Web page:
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Learning Graphical Models for Relational Data via Lattice Search
 MACHINE LEARNING
"... Many machine learning applications that involve relational databases incorporate firstorder logic and probability. Relational extensions of generative graphical models include Parametrized Bayes Net [44] and Markov Logic Networks (MLNs). Many of the current stateoftheart algorithms for learning ..."
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Cited by 8 (7 self)
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Many machine learning applications that involve relational databases incorporate firstorder logic and probability. Relational extensions of generative graphical models include Parametrized Bayes Net [44] and Markov Logic Networks (MLNs). Many of the current stateoftheart algorithms for learning MLNs have focused on relatively small datasets with few descriptive attributes, where predicates are mostly binary and the main task is usually prediction of links between entities. This paper addresses what is in a sense a complementary problem: learning the structure of a graphical model that models the distribution of discrete descriptive attributes given the links between entities in a relational database. Descriptive attributes are usually nonbinary and can be very informative, but they increase the search space of possible candidate clauses. We present an efficient new algorithm for learning a Parametrized Bayes Net that performs a levelwise search through the table join lattice for relational dependencies. From the Bayes net we obtain an MLN structure via a standard moralization procedure for converting directed models to undirected models. Learning MLN structure by moralization is 2001000 times faster and scores substantially higher in predictive accuracy than benchmark MLN algorithms on three relational databases.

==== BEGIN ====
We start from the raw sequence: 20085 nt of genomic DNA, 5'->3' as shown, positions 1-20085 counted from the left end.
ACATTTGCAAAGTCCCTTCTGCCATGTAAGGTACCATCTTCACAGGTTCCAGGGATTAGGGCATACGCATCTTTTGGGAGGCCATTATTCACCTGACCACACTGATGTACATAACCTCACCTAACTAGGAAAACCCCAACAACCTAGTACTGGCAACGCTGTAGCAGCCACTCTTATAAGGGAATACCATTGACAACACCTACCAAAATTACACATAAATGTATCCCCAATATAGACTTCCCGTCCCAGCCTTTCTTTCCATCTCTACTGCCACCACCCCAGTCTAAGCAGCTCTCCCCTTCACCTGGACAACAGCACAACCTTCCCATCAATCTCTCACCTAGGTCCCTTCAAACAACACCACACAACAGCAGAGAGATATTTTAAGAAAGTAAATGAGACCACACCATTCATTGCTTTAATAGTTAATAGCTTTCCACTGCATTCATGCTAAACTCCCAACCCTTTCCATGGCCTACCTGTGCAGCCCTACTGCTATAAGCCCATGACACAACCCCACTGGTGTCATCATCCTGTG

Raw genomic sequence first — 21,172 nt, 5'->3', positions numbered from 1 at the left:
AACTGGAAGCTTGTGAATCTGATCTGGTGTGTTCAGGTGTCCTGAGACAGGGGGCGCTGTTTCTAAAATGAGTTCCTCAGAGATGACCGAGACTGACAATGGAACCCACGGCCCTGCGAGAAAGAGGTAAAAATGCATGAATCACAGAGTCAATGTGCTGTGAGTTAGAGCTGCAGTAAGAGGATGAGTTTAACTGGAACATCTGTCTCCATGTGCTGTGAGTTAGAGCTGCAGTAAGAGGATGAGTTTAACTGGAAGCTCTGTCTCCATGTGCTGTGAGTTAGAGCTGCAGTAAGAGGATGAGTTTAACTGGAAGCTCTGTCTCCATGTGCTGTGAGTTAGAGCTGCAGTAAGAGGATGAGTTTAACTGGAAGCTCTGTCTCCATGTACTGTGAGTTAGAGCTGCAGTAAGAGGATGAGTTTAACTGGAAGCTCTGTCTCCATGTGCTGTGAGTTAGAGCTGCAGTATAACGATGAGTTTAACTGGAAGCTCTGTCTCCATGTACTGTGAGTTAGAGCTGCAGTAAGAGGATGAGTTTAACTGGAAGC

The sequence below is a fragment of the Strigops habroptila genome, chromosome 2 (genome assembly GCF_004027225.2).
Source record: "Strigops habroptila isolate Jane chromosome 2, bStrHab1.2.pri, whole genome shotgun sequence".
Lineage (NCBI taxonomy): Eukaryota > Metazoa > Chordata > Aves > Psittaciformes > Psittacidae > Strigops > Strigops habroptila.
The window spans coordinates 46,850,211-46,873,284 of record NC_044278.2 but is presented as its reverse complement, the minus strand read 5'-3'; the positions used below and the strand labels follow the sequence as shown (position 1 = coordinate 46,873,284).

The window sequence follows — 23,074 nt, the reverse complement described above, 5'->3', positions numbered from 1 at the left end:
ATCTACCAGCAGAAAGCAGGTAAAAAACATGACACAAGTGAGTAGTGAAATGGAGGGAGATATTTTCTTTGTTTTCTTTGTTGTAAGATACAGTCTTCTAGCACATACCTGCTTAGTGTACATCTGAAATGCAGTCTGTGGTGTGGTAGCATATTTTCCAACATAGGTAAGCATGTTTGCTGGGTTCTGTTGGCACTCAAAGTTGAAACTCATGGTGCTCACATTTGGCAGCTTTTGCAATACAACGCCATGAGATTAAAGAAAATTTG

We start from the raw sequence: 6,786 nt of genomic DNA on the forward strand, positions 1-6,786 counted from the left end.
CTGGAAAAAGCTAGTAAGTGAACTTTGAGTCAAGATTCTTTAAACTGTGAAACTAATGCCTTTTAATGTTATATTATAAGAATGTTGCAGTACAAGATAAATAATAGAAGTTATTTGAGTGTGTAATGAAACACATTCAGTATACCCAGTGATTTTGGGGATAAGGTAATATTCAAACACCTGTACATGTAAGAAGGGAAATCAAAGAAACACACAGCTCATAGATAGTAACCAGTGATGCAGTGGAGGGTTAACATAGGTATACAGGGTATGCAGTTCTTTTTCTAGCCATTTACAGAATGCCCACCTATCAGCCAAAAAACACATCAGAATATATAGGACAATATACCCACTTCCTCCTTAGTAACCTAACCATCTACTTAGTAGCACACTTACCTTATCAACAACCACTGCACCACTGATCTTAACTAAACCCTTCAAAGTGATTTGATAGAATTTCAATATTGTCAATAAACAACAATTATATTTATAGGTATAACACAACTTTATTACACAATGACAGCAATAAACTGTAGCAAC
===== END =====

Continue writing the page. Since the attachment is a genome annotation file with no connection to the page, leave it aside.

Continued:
Virtual joins with nonexistent links
, 2009
"... Abstract. Many approaches to multirelational learning require the computation of database frequencies in the presence of nonexistent links. The corresponding ILP problem is to compute the number of groundings that satisfy a given conjunction of literals in a relational database, where one or more o ..."
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Abstract. Many approaches to multirelational learning require the computation of database frequencies in the presence of nonexistent links. The corresponding ILP problem is to compute the number of groundings that satisfy a given conjunction of literals in a relational database, where one or more of the literals is negated. We present a fast new dynamic programming algorithm for this problem. The database table joins performed by our algorithm are restricted to joins of tables already existing in the database. Evaluation on three data sets confirms the efficiency of our algorithm; computing frequencies for negated literals added about 15 % to the cost of computing frequencies for positive literals only. 1
Simple Decision Forests for MultiRelational Classification
"... An important task in multirelational data mining is linkbased classification which takes advantage of attributes of links and linked entities, to predict the class label. The relational naive Bayes classifier exploits independence assumptions to achieve scalability. We introduce a weaker independe ..."
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An important task in multirelational data mining is linkbased classification which takes advantage of attributes of links and linked entities, to predict the class label. The relational naive Bayes classifier exploits independence assumptions to achieve scalability. We introduce a weaker independence assumption to the e↵ect that information from di↵erent data tables is independent given the class label. The independence assumption entails a closedform formula for combining probabilistic predictions based on decision trees learned on di↵erent database tables. Logistic regression learns di↵erent weights for information from di↵erent tables and prunes irrelevant tables. In experiments, learning was very fast with competitive accuracy.
ClassLevel Bayes Nets for Relational Data
, 2009
"... Many databases store data in relational format, with different types of entities and information about links between the entities. The field of statisticalrelational learning has developed a number of new statistical models for such data. Most of these models aim to support instancelevel predictio ..."